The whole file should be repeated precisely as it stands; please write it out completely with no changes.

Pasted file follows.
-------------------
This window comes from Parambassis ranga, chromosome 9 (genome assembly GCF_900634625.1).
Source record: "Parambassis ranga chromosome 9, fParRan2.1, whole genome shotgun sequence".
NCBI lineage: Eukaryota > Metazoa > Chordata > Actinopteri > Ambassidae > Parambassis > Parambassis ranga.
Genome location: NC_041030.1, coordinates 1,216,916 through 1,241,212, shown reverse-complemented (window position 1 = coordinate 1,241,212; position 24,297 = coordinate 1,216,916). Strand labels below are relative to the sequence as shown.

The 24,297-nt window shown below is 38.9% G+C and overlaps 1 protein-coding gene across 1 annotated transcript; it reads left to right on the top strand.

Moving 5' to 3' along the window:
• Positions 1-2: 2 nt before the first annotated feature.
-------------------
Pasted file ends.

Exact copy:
This window comes from Parambassis ranga, chromosome 9 (genome assembly GCF_900634625.1).
Source record: "Parambassis ranga chromosome 9, fParRan2.1, whole genome shotgun sequence".
NCBI lineage: Eukaryota > Metazoa > Chordata > Actinopteri > Ambassidae > Parambassis > Parambassis ranga.
Genome location: NC_041030.1, coordinates 1,216,916 through 1,241,212, shown reverse-complemented (window position 1 = coordinate 1,241,212; position 24,297 = coordinate 1,216,916). Strand labels below are relative to the sequence as shown.

The 24,297-nt window shown below is 38.9% G+C and overlaps 1 protein-coding gene across 1 annotated transcript; it reads left to right on the top strand.

Moving 5' to 3' along the window:
• Positions 1-2: 2 nt before the first annotated feature.